What was his body intended for? To be fertile and multiply. Clearly, our genitals bear a truth all on their own. That is to say that a “natural law” is written in creation, written into our very bodies.

The natural law is nothing other than the light of understanding placed in us by God; through it we know what we must do and what we must avoid. God has given this light or law at the creation.Catechism of the Catholic Church, n. 1955

And that law says that our sexuality is foremost for reproduction. A man produces seed; a woman produces an egg; and when united, the man and woman produce a unique life. Therefore, the natural law

dictates that our sexual organs are designed to reproduce life. That is a simple law patterned generally throughout all of creation, and man is no exception to it.

However, what would happen if the animal and plant kingdom disobeyed the laws by which they are governed? What if they ceased to follow the instincts by which they are driven? What would happen to those species? What would happen if the moon ceased to follow its orbit around the earth, and the earth its orbit around the sun? What consequences would unfold? Clearly, it would endanger the existence of those species; it would endanger life on earth. The “harmony” of creation would be broken.

Likewise, what would happen if man and woman ceased to follow the natural laws which are written into their very own bodies? What would happen if they purposely interfered with these functions? The consequences would be the same: a break in harmony that brings disorder, negates life, and even produces death.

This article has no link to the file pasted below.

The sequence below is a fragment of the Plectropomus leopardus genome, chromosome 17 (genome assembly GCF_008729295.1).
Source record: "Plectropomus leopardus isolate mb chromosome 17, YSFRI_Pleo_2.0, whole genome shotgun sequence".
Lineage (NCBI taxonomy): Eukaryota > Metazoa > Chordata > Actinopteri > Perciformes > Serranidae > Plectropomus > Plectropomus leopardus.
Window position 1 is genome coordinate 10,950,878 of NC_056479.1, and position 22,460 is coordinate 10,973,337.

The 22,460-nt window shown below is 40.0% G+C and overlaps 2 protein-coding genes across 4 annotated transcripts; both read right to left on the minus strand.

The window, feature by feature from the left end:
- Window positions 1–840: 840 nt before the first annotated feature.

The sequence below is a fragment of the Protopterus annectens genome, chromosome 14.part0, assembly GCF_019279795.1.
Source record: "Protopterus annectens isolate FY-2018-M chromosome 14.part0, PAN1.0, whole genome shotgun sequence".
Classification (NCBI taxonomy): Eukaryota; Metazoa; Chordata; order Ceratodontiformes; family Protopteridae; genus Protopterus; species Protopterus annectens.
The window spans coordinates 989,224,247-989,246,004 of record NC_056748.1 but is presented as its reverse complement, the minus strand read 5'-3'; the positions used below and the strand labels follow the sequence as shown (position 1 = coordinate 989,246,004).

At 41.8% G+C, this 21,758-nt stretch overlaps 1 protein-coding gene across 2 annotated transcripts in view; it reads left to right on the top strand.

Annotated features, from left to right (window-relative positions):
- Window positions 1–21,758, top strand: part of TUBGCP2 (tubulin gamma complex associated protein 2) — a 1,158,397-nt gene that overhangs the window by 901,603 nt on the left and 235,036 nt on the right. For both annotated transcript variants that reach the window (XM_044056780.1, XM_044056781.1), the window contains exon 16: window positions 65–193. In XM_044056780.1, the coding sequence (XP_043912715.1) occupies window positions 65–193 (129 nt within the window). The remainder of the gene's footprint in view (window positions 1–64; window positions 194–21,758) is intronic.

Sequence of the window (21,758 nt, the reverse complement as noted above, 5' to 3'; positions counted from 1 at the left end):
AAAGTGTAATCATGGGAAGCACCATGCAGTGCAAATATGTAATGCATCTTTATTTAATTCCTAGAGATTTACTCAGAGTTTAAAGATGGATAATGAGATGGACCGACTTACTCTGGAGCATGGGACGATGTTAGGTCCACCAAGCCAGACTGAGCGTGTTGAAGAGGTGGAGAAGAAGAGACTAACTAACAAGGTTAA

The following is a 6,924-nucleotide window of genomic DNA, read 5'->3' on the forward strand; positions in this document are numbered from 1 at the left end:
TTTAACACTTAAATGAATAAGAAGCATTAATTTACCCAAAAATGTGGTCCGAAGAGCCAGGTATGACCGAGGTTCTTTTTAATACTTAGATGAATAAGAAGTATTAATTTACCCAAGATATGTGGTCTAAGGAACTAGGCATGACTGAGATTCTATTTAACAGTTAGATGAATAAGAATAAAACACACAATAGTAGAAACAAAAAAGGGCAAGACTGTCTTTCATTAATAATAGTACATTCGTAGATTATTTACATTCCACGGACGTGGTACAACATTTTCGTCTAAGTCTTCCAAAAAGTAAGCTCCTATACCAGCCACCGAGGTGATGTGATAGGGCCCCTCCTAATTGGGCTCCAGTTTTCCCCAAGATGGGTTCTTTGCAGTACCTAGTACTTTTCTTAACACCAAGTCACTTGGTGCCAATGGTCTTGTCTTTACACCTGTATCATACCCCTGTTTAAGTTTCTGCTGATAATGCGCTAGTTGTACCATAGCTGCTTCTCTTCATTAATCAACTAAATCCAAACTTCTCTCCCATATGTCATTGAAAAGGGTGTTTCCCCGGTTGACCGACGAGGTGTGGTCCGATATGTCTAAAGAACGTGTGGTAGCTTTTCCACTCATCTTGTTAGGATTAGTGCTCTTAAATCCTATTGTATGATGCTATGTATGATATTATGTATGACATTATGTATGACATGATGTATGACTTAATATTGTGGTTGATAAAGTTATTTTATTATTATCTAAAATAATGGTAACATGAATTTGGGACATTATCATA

To this point, I have only addressed man and woman as essentially another species. But we know that man and woman are more than a mere “animal”, more than a “by-product of evolution”. [2]

Man is not a lost atom in a random universe: he is God’s creature, whom God chose to endow with an immortal soul and whom he has always loved. If man were merely the fruit of either chance or necessity, or if he had to lower his aspirations to the limited horizon of the world in which he lives, if all reality were merely history and culture, and man did not possess a nature destined to transcend itself in a supernatural life, then one could speak of growth, or evolution, but not development.—POPE BENEDICT XVI, Caritas in Veritate, n.29

That is to say again that man and woman are made “in the image of God.” Unlike animals, man has been given a soul that he did not and cannot create by himself since the soul is the “spiritual principle” [3] of man.

…every spiritual soul is created immediately by God—it is not “produced” by the parents…CCC, n. 365